Home' Christchurch Mail : January 10th 2013 Contents 3
CHRISTCHURCH MAIL, JANUARY 10, 2013
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HEMS, REPAIRS &
Trial for masseur
A Christchurch mall masseur may
defend charges brought against
him for indecent assault. Cunbin
Zhang, 58, was charged with
indecent assault in early
December when a woman made a
complaint to police. Since then,
more women have come forward
and Zhang now faces four charges
of indecent assault. Zhang is on
bail until February 15 for a post-
committal conference. In the
meantime, a judge will consider
police evidence and decide
whether the case will go before a
Arts get boost
The city council has started a
$70,000 fund for artists to
brighten up Lyttelton's future civic
square at 44 London St. The best
projects could end up with a
permanent home on the site and
be incorporated into the final
space. Funding applications close
on January 31. Visit ccc.govt.nz for
Quad bike deaths
Quad bike accidents have plagued
New Zealand this holiday season.
Ten-year-old Shane White was
killed on a farm in Kautara. A
20-year-old farm worker was
seriously injured on Christmas Day
in North Canterbury. On Boxing
Day 16-year-old Rowan Parker was
killed after his quad bike went over
a cliff in the Catlins. At the
weekend 45-year-old Rakaia
farmer Hamish Baxter was killed.
Last week a six-year-old girl was
left in critical condition when a
quad bike rolled in Hawke's Bay.
The accidents have prompted
renewed calls for compulsory quad
bike safety measures.
Schools pay price
The Novopay saga continues, with
new figures showing New Zealand
schools have paid out more than
$560,000 to cover mistakes
made by the new education
payment system. Almost 15,000
mistakes in pay have been made
nationwide, leaving schools to
stump up to help staff.
Cuts to student allowances will go
ahead this year. Repayments have
also increased from 10 to 12 per
cent. The move comes despite an
increase in repayments of $75
million in 2012.
QUICK PACK: John Barnes had only 24 hours' notice before heading to Australia.
John leads Kiwi crew to give
Tasmania firefighters a hand
By ANNA PRICE
JOHN BARNES knows only too
well the ominous roar of fire-
storms that go like a tornado''
feeding on fuel and oxygen in
their path, throwing debris kilo-
metres into the air.
The Christchurch-based Natio-
nal Rural Fire Authority rural fire
manager is leader of the 11-strong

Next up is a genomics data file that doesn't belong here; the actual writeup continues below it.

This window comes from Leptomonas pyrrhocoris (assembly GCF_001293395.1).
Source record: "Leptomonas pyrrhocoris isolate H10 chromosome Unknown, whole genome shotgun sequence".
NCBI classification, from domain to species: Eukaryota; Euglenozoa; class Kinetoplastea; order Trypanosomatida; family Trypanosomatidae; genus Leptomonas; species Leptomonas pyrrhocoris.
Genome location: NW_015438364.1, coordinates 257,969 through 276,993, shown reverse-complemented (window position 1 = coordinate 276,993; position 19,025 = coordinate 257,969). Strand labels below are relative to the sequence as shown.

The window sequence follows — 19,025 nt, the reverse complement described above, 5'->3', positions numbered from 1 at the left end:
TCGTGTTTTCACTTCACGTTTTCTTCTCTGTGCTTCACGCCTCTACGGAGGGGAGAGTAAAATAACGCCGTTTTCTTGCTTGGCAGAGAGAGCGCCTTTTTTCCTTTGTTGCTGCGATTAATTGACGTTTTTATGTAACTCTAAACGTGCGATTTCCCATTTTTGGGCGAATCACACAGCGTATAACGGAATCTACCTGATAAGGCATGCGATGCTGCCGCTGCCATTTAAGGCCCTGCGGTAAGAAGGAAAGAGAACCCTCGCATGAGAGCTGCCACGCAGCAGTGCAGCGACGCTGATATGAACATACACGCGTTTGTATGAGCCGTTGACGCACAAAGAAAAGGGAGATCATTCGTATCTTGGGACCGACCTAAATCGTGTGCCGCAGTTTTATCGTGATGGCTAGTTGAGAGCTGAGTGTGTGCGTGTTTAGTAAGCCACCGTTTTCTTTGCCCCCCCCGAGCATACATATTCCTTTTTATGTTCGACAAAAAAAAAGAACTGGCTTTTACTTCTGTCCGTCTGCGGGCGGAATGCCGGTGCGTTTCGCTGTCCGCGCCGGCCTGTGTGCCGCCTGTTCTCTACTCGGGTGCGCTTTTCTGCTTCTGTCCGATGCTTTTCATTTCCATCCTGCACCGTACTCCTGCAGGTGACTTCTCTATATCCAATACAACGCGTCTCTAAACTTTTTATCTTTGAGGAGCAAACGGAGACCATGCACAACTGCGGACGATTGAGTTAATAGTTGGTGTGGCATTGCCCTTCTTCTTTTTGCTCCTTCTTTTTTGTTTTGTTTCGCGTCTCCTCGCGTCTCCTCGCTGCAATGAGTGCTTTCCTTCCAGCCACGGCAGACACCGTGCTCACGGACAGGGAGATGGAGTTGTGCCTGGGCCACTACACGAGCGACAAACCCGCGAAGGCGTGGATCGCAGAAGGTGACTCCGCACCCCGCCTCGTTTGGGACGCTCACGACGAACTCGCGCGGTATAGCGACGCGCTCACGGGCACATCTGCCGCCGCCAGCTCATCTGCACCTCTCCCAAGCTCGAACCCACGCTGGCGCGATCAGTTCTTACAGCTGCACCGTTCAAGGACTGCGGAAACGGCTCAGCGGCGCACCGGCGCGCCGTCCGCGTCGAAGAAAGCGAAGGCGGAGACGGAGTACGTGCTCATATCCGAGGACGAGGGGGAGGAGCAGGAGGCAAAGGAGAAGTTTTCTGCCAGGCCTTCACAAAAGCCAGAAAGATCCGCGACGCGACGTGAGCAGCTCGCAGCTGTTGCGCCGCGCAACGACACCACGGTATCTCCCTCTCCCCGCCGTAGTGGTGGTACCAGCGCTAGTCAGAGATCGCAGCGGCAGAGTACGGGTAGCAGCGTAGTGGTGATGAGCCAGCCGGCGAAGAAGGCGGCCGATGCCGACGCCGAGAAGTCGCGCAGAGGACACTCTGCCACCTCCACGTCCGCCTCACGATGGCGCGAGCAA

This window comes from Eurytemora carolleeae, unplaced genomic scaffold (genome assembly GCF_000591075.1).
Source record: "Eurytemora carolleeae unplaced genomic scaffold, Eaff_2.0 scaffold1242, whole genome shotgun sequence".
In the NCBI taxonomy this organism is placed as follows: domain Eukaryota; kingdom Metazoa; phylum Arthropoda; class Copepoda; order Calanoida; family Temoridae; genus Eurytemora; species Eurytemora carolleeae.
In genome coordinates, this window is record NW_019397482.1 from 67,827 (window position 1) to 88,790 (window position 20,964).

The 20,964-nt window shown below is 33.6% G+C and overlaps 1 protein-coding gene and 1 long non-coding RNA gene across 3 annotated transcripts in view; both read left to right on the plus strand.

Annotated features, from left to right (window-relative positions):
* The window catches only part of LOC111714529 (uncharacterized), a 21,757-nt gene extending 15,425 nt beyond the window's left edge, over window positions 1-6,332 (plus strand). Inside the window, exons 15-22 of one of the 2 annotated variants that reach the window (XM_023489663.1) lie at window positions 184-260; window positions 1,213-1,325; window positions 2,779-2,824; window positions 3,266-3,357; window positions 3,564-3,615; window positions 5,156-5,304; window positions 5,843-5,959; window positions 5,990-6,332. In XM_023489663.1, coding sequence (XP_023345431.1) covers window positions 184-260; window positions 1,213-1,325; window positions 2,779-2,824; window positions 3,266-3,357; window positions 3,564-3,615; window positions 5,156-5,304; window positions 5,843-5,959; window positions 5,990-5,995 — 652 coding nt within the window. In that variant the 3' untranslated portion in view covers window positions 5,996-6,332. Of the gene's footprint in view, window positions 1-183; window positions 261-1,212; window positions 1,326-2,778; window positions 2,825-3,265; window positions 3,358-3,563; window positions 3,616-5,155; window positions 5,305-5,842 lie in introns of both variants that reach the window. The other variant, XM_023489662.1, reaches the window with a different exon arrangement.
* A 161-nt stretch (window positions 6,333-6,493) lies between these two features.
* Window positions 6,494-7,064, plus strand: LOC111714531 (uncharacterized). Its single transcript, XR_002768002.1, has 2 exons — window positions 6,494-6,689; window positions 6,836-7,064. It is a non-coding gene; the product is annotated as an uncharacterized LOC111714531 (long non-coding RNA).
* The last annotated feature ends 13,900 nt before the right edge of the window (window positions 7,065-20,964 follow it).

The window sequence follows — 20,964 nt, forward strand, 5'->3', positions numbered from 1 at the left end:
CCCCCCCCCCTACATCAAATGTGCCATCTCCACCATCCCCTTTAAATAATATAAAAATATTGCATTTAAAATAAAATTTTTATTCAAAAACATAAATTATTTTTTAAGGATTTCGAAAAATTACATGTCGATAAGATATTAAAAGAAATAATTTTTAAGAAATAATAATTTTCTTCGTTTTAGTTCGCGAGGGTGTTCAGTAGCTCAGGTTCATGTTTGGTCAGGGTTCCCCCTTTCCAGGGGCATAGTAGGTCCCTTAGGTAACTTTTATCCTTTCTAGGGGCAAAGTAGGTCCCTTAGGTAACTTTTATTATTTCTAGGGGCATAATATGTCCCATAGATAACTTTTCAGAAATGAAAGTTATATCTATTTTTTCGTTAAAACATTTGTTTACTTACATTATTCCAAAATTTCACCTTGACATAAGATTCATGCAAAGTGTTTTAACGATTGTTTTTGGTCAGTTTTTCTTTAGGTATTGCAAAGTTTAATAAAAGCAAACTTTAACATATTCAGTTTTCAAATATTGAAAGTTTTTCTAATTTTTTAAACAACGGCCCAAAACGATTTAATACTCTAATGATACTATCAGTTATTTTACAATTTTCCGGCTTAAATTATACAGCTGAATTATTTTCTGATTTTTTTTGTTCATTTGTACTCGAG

New Zealand contingent which
was due to arrive in Tasmania
yesterday to boost crews battling
the raging Tasmanian bush fires.
They responded to a request
from Tasmanian fire agencies for
crews experienced in fighting fires
in tall-timber, remote and high-
The team includes Department
of Conservation staff from North-
land and Nelson forestry workers.
There's going to be a lot of peo-
ple very upset and a lot of lost
property and maybe lives,'' Mr
Tasmania's fires showed what
could happen given the right con-
ditions, and the extremes that
The Kiwi crews may be
deployed to the fire front in steep
hill country inaccessible to
machinery. Those fires were
sweeping the Upper Derwent
River valley and the Foster and
It's steep and broken country.
It may be dry fire fighting with
hand tools,'' Mr Barnes said.
All the firefighters were aware
of the perils of spotting''.
Fires can spot' up to a kilo-
metre ahead of the main fire front
with burning embers. Spotting is
very dangerous and unpredict-
able. Gale-force winds, high
temperatures and low humidity
create perfect conditions for this.
Fires can create whirlies (fire-
storms), throwing stuff kilometres
into the air.''
Mr Barnes recalls similar bush
and scrub fires in Canterbury,
where flames leapt at least 30
metres and licked outside the
main fire area.
He was in New South Wales in
1995 as an observer during the
bush fires which raged perilously
close to Sydney.
During three deployments to
the United States, Mr Barnes was
based at the federal rural fire
headquarters in Boise, Idaho,
which provided a lesson in service
Out of the Australian experi-
ence, New Zealand framed its own
co-ordinated incident manage-
It's more organised, everyone
knows their task and it's very
good for working between differ-
ent agencies which we do here.''
Firefighters shared a strong
camaraderie, he said.
In the States, a lot of signs like
thank you, firefighters' were put
up. They always threw a big party
when you went home and over-
whelmed you with kindness and
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